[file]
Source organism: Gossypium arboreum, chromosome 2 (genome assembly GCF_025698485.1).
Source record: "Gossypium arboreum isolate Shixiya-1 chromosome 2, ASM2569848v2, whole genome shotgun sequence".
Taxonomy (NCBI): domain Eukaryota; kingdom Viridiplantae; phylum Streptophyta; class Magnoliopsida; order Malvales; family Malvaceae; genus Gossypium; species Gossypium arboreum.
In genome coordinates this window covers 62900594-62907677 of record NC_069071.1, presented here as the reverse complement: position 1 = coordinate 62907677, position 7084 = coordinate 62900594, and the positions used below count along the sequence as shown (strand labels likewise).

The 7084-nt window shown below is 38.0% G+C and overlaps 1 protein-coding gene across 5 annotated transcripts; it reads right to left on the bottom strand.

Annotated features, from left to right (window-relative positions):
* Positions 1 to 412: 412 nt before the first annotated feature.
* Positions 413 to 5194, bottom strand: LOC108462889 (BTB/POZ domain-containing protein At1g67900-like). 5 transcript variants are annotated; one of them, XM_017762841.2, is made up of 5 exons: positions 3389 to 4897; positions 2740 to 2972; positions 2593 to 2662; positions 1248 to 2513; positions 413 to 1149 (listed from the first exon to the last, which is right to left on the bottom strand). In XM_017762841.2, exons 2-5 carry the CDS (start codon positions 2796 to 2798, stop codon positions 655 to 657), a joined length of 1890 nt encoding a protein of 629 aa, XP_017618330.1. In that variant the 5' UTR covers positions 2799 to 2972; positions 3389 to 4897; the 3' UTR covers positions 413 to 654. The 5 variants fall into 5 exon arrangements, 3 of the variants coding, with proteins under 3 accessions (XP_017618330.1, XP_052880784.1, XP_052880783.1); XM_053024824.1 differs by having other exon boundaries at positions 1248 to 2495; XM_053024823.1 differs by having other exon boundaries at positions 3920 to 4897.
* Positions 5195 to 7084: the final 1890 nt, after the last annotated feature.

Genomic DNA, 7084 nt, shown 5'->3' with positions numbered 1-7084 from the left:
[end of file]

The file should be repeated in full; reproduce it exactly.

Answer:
Source organism: Gossypium arboreum, chromosome 2 (genome assembly GCF_025698485.1).
Source record: "Gossypium arboreum isolate Shixiya-1 chromosome 2, ASM2569848v2, whole genome shotgun sequence".
Taxonomy (NCBI): domain Eukaryota; kingdom Viridiplantae; phylum Streptophyta; class Magnoliopsida; order Malvales; family Malvaceae; genus Gossypium; species Gossypium arboreum.
In genome coordinates this window covers 62900594-62907677 of record NC_069071.1, presented here as the reverse complement: position 1 = coordinate 62907677, position 7084 = coordinate 62900594, and the positions used below count along the sequence as shown (strand labels likewise).

The 7084-nt window shown below is 38.0% G+C and overlaps 1 protein-coding gene across 5 annotated transcripts; it reads right to left on the bottom strand.

Annotated features, from left to right (window-relative positions):
* Positions 1 to 412: 412 nt before the first annotated feature.
* Positions 413 to 5194, bottom strand: LOC108462889 (BTB/POZ domain-containing protein At1g67900-like). 5 transcript variants are annotated; one of them, XM_017762841.2, is made up of 5 exons: positions 3389 to 4897; positions 2740 to 2972; positions 2593 to 2662; positions 1248 to 2513; positions 413 to 1149 (listed from the first exon to the last, which is right to left on the bottom strand). In XM_017762841.2, exons 2-5 carry the CDS (start codon positions 2796 to 2798, stop codon positions 655 to 657), a joined length of 1890 nt encoding a protein of 629 aa, XP_017618330.1. In that variant the 5' UTR covers positions 2799 to 2972; positions 3389 to 4897; the 3' UTR covers positions 413 to 654. The 5 variants fall into 5 exon arrangements, 3 of the variants coding, with proteins under 3 accessions (XP_017618330.1, XP_052880784.1, XP_052880783.1); XM_053024824.1 differs by having other exon boundaries at positions 1248 to 2495; XM_053024823.1 differs by having other exon boundaries at positions 3920 to 4897.
* Positions 5195 to 7084: the final 1890 nt, after the last annotated feature.

Genomic DNA, 7084 nt, shown 5'->3' with positions numbered 1-7084 from the left: